Fiorentina playing Inter Milan can only mean one thing: it’s time to check in with David McFarland, who’s been writing for Inter Xtra since the demise of our former sister site Serpents of the Madonnina. As per usual, we batted some questions back and forth about the upcoming festivities.
Viola Nation: Inter is, as expected, very much in the Scudetto conversation after a slightly down season in Serie A. What’s changed to get them back up in the standings? Is it a new tactical wrinkle, new players, or just vibes?
David McFarland: It’s almost entirely the same starting XI that scraped a top-four finish last season, but the vibes are completely different this time around. Simone Inzaghi has the team playing some beautiful football on both sides of the ball with 49 goals scored and 10 conceded in Serie A, an impressive turnaround that I have to admit did not see coming at all. Not only did Inter lose Andre Onana, Marcelo Brozovic, Edin Dzeko, Milan Skriniar, and Romelu Lukaku over the summer, but the long stretches of staleness made 2022/23 seem like the end of a trophy window. Replacement players have helped avoid that - Marcus Thuram especially, who fits perfectly alongside Lautaro up front - but in general, everyone is just playing better. I’m sure there are some more nuanced tactical explanations out there, but that’s the one I’m going with.
VN: Aside from the suspensions that Nicolò Barella and Hakan Çalhanoglu picked up in the Supercoppa (sincere congratulations, even if it was an idiotic format), will Simone Inzaghi have to rotate his side pretty heavily, or will it be the usual suspects? With a table-topping clash against Juventus next week, feels like keeping the powder dry might be wise.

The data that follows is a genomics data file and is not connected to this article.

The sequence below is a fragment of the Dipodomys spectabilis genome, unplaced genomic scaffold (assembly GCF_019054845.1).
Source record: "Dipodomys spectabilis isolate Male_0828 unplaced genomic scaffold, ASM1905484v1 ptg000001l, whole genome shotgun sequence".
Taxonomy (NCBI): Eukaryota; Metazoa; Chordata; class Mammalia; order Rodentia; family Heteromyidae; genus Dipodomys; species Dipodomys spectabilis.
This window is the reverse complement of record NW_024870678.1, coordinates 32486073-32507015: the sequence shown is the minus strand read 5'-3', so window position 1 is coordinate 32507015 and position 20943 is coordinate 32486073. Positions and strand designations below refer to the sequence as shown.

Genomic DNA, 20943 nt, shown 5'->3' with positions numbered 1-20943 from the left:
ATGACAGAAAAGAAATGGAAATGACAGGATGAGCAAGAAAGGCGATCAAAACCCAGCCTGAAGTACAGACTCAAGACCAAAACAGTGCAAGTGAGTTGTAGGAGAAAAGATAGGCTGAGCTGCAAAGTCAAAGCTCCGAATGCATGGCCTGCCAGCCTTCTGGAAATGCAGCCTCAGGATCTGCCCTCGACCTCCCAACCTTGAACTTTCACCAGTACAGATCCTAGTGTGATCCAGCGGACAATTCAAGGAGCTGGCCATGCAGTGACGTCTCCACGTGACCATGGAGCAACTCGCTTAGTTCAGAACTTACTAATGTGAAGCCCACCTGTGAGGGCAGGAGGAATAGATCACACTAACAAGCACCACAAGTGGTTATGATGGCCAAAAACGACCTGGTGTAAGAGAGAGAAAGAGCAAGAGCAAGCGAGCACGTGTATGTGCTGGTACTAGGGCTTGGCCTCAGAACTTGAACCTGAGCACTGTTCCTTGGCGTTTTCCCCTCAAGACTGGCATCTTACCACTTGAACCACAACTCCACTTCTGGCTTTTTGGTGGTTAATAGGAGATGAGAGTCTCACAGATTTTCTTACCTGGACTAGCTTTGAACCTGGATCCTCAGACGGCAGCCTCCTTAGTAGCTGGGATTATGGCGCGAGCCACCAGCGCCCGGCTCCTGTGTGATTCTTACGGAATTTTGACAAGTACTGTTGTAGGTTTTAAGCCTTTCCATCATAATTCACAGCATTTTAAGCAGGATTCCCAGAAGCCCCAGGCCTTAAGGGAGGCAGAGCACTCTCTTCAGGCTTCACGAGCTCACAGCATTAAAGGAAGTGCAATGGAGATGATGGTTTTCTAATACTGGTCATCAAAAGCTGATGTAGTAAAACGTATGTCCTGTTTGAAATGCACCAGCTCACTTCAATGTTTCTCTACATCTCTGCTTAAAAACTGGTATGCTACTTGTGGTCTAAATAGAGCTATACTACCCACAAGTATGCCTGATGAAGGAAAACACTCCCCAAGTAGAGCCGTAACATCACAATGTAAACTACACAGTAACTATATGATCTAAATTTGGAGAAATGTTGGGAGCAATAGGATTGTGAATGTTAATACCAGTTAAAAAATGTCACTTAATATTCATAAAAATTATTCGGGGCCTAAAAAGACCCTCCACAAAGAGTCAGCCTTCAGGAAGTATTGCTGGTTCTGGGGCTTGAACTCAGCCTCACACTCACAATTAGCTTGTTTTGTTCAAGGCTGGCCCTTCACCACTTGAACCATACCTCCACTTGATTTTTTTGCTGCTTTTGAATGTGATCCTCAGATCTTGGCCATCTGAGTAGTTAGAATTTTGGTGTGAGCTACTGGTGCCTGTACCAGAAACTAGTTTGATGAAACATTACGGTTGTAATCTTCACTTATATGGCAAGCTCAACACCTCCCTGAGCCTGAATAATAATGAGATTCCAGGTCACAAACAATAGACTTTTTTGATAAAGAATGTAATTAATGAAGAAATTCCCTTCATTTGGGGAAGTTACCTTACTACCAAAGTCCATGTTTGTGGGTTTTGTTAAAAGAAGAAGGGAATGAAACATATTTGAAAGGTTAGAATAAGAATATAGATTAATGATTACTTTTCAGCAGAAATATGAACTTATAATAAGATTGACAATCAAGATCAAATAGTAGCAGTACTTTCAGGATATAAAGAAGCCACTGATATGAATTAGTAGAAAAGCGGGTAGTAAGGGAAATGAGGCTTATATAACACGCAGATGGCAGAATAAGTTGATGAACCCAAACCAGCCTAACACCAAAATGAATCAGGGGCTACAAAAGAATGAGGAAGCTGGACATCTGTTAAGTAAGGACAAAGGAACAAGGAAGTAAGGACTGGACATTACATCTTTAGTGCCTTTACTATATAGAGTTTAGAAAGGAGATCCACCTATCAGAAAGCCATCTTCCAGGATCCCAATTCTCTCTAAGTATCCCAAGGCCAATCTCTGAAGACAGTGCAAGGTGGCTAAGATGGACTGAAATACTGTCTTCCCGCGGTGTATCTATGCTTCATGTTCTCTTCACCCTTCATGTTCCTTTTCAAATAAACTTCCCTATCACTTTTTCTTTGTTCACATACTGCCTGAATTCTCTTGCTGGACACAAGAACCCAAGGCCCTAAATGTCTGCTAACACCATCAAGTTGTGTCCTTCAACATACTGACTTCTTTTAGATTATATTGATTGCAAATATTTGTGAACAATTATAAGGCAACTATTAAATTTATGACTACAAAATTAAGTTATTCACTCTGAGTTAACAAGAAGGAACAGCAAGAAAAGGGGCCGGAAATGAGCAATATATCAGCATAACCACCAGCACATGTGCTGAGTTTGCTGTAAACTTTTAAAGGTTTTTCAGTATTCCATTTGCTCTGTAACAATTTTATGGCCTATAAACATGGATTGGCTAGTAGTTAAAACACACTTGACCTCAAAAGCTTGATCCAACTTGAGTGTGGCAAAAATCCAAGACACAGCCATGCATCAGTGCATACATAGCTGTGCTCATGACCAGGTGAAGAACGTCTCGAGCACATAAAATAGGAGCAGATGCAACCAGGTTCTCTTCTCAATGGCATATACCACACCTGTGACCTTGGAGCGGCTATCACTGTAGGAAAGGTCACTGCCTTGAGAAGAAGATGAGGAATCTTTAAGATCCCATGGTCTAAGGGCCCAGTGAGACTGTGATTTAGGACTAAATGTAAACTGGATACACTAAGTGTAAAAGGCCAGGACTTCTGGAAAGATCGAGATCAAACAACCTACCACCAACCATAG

DM: Those suspensions will lead to some forced rotation in midfield but other than that I expect a full-strength Inter with 5 days of rest post-Super Coppa final. With Juventus likely to be four points ahead (with 2 extra games played) by kickoff, Inter can’t afford to drop any points if it wants to stay within striking distance of the top spot as the Derby d’Italia looms on the horizon.
VN: Aside from the Coppa Italia loss to Bologna, Inter’s unbeaten since September and boasts the league’s best goal difference. Does that feel right or is there some element of luck in there? Any reasons to expect a decline, or does this feel like the baseline now?
DM: It feels pretty just to me. This team is clearly the best in Italy both offensively and defensively and when everything is clicking, one of the very best in Europe. Do I think we’ll win the Scudetto though? That’s where I’m not so sure. For as eye-catching as Inter has been, Juve has been equally as consistent and over a 38-game season, it’s the latter that makes champions. Inter has a lower floor than Juve when things aren’t going well (such as any sort of injury to Lautaro or Thuram - our striker depth is miserable) and I think that’s going to lead to the type of dropped points here and there over the coming months that can cost a Scudetto.
VN: Hop across the aisle and put on your purple-tinted glasses. Does Fiorentina have any reasons for optimism? Any reasons they could sneak a home win over Inter for the first time in the league since 2017?
DM: For sure. The absences of Barella and Calhanoglu put the midfield in the hands of a seemingly ageless Henrikh Mkhitaryan, Davide ‘more goals than passes’ Frattesi, and either Kristjan Asllani or Davy Klaasen, neither of whom inspire much confidence. All of the pressure will be on the Nerazzurri as well, with Juventus stealing first place thanks to Inter’s Super Coppa adventure. Plus, La Viola has made Inter sweat quite a bit over recent years even if the win is lacking, and I don’t see that changing this time around.
VN: You know how we always end these, David. It’s prediction time. What’s the final score, who (if anyone) gets the goals, and what’s the overall pattern of the game?
DM: I’ll go with an ugly 2-1 victory for Inter, with goals from Lautaro and Dimarco overpowering a Nico Gonzalez strike. Both teams will cancel each other out for long stretches, as Inter’s makeshift midfield struggles to meet the usual standard.
Thanks, David. Give him a follow on Twitter if you still hate yourself enough to be on that platform. Here’s the other half of our conversation.